Compensatory increases in cardiac output and SMA blood flows prevent splanchnic hypoperfusion during moderate isovolemic hemodilution in dogs
© The Author(s) 2001
Published: 26 June 2001
Introduction and objective
Intraoperative acute isovolemic hemodilution has been used to decrease the need for homologous blood transfusion. Decreased arterial oxygen content and total oxygen delivery to tissues promote a compensatory increase in cardiac output, related to the hemodilution-induced decrease in viscosity and/or vasodilatation, preserving tissue oxygen delivery. Regional blood flow distribution may vary widely between and within organs. Splanchnic hypoperfusion, particularly at the intestinal mucosal region, has been implicated in systemic inflammatory response and multiple organ dysfunction. We evaluated systemic and splanchnic oxygen-derived variables during a moderate acute isovolemic hemodilution to test the hypothesis that hemodilution may promote gastric mucosal acidosis, despite an apparent adequacy of global markers of oxygen delivery and consumption.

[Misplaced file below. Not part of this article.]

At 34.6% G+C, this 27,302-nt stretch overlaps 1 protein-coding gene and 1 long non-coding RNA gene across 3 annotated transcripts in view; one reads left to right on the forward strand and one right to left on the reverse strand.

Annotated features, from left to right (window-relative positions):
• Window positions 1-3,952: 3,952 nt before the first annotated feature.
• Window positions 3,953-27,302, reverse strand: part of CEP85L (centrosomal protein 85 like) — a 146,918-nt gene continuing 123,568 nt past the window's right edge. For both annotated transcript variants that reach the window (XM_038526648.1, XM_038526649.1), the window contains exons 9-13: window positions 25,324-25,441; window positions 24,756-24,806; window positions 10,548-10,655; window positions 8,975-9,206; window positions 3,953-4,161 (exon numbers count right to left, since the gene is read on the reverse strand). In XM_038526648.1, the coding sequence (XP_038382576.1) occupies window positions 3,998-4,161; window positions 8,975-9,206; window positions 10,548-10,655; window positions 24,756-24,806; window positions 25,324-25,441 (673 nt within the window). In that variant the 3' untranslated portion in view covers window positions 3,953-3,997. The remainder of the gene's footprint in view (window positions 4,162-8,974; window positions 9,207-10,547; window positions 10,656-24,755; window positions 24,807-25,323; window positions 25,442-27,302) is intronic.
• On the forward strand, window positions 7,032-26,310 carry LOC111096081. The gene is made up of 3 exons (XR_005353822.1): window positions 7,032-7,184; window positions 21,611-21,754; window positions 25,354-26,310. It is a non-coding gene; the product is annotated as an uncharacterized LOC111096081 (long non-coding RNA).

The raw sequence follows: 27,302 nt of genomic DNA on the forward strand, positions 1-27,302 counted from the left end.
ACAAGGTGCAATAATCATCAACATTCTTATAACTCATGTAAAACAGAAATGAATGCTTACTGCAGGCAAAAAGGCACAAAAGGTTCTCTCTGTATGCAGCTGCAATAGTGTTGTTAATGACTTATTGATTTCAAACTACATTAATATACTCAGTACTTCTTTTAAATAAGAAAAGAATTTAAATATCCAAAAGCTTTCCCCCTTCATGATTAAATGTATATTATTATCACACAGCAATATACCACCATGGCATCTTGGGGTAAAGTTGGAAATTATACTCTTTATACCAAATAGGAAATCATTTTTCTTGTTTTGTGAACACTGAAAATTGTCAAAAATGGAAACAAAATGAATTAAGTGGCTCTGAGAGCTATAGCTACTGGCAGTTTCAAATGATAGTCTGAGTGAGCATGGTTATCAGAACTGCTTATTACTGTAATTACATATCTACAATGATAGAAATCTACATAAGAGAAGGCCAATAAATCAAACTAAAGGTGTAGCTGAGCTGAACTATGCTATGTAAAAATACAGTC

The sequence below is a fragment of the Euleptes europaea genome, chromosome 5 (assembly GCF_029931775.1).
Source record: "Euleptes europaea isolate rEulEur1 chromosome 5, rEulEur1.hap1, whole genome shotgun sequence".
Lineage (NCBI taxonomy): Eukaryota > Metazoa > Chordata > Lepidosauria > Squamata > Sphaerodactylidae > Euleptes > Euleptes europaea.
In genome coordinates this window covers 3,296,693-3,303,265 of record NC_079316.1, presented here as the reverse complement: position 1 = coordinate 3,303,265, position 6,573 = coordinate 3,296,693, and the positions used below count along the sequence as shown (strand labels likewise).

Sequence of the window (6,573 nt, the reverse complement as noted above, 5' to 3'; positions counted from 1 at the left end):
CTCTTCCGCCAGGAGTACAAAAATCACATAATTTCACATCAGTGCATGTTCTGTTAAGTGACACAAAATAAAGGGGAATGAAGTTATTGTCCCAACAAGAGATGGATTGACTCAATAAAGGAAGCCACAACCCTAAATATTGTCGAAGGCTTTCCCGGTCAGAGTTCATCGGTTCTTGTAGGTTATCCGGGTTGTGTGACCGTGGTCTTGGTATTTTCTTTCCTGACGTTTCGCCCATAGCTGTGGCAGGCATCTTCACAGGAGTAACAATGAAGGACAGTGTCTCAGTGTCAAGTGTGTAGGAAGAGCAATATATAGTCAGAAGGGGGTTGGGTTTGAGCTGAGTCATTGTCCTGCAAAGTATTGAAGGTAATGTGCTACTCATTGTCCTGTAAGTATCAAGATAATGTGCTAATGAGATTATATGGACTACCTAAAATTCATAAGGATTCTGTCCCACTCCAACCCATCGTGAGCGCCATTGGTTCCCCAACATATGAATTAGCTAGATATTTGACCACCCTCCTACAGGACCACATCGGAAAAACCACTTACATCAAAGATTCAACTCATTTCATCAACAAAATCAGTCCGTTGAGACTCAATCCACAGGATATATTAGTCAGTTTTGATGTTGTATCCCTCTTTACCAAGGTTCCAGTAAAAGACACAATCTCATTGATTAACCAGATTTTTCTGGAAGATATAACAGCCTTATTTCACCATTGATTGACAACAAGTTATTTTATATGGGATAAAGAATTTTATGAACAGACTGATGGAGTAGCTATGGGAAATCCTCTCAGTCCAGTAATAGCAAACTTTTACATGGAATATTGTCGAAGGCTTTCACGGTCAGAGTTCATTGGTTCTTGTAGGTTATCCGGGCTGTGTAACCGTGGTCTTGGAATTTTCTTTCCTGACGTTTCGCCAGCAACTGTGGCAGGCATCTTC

Eleven anesthetized mongrel dogs (16.7 ± 0.8 kg) were monitored with a Swan-Ganz catheter (cardiac output, cardiac filling pressures, mixed venous blood samples and lactate), an aortic catheter (mean arterial pressure and blood sampling), a portal vein catheter (portal lactate and blood gas), transit time ultrasonic flow probe (SMA blood flow) and a gas tonometer (PgCO2 and PCO2 gap). The animals were randomly assigned into two groups: controls (CT), no hemodilution; and acute isovolemic hemodilution (HD), induced by blood withdrawal (20 ml/min) with a simultaneous infusion of hydroxyethyl starch 6% in saline solution to a target hematocrit of 25 ± 3% for 30 min. The animals were then followed for 60 min.
Hemodilution promoted significant decreases in hemoglobin, hematocrit, and pulmonary and systemic vascular resistances, and significant increases in cardiac output and in SMA blood flow. No significant differences between groups were detected on mean arterial and pulmonary artery pressures, oxygen delivery and extraction, PCO2 gap, and systemic and portal vein PCO2, pH and lactate.
Moderate isovolemic hemodilution induced decreases in hemoglobin and hematocrit; however, the associated compensatory increases in cardiac output and regional blood flows prevented splanchnic hypoperfusion in this experimental model.